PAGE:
Some days are tough.
There is no getting around it. Some days are just tough to get through without loosing your cool when you're caring for someone who lives in a reality that is different than your own. Heck, your someone can be in the same reality and still cause a tough day.
Care providers come in all shapes and sizes, ages and abilities. Care providers may be a young person caring for a grandparent who has dementia, a spouse caring for a loved one fighting cancer, or a parent caring for a child with special needs. The variations on the theme are, unfortunately, endless. We may never know that the stressed out person we just encountered hurrying from place to place was a care provider rushing to take care of some business before returning to care for someone in need. The parent who is waspish with the child in the restaurant may be contending with more than it first appears.
It is easy to overlook the subtle clues that may indicate more is going on that first meets the eye. The stressed out care provider may be trying to keep the extent of their frustration out of public view and thinks poorly of themselves when they slip and let the irritation be known.
Perhaps I am projecting on that last one. Then again, some days are tough.
My youngest has anxiety based issues as a result of surviving abuse prior to joining our family. This can lead to lots of attempts to control when anxiety is high because if the child feels in control, the child feels safer. These behaviors are primarily directed to me. I can be told what to cook, when to cook, where to go and what to do. I can be corrected for anything my child disagrees with and it can be quite pedantic. I know where these behaviors are coming from but that doesn't make days like this any easier.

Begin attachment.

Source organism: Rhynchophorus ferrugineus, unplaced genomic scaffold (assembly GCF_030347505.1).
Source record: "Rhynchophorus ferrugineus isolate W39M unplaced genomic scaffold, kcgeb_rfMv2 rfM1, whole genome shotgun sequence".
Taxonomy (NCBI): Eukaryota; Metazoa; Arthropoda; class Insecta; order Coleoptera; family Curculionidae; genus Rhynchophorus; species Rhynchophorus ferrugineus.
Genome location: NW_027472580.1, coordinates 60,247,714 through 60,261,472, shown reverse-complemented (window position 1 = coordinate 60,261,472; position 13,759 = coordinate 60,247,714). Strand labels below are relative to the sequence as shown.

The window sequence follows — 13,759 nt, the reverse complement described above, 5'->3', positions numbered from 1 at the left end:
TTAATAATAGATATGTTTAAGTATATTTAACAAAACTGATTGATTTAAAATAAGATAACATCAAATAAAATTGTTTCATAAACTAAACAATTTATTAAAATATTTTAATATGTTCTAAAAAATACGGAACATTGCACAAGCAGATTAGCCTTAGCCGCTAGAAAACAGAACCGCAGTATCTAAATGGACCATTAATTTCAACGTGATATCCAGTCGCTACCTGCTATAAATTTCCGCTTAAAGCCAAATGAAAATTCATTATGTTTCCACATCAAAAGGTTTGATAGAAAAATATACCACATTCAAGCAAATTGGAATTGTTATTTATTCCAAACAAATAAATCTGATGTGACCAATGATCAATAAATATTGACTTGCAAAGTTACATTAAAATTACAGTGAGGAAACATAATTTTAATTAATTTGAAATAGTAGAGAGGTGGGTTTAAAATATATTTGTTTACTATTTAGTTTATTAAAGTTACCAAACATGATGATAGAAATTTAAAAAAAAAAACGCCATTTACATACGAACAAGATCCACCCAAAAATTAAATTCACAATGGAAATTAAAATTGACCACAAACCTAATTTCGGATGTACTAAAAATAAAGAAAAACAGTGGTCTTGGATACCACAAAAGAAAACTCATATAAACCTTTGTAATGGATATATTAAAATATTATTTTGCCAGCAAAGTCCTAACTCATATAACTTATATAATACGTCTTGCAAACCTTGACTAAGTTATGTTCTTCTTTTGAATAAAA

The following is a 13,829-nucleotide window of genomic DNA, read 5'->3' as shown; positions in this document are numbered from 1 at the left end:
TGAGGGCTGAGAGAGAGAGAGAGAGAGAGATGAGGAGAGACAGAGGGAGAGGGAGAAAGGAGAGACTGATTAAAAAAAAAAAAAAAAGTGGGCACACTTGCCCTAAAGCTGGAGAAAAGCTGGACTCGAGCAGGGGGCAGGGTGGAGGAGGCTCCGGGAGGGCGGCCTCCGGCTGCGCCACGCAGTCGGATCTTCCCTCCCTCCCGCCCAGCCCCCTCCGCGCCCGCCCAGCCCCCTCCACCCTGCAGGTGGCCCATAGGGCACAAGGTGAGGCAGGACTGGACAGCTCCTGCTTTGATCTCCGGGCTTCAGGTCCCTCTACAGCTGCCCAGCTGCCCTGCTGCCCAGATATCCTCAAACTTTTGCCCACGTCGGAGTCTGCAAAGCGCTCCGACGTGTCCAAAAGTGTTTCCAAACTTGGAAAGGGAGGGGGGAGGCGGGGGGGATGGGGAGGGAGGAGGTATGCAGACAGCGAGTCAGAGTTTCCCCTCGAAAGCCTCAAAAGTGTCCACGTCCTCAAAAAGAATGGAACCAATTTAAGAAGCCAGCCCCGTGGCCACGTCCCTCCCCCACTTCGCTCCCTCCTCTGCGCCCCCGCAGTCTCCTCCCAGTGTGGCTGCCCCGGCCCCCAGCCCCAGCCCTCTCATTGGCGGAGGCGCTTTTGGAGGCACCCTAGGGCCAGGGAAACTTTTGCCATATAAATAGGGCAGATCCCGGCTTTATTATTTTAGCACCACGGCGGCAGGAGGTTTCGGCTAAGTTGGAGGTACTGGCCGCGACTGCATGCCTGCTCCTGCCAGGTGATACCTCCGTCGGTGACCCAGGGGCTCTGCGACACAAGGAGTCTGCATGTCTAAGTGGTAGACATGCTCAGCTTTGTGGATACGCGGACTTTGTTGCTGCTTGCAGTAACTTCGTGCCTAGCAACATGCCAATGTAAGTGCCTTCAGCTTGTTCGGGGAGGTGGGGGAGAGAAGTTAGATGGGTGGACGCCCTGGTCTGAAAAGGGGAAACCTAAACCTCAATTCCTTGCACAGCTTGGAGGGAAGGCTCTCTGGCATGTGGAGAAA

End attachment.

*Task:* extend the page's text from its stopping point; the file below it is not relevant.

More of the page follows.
The same is true of caring for someone with dementia. Mom has spent the last few days being corrected about everything and anything. Lyn's acting as though she's convinced that Mom's a complete idiot. The corrections are terse and borderline hostile. Lyn also is trying to control anything that can happen in a day. She tries to control what Nikka is doing as well as what Mom is doing. Lyn's behavior also results from anxiety. Like my little one, if she feels in control, she feels safer.
That's one of the interesting things that Mom and I have witnessed many times over the last three years. Our children exhibit many of the same behaviors despite their anxiety coming from different causes. So, on tough days like today, I try to remind myself that my little one has a long way to go and has great potential to become an independent adult. I try to remind myself that my little one exists in mostly the same reality as me. I try to remind myself that I have it much easier than Mom does in this regard.
Then I call her and check on her and try to show a bit more empathy for what she's going through because in some ways I actually do understand.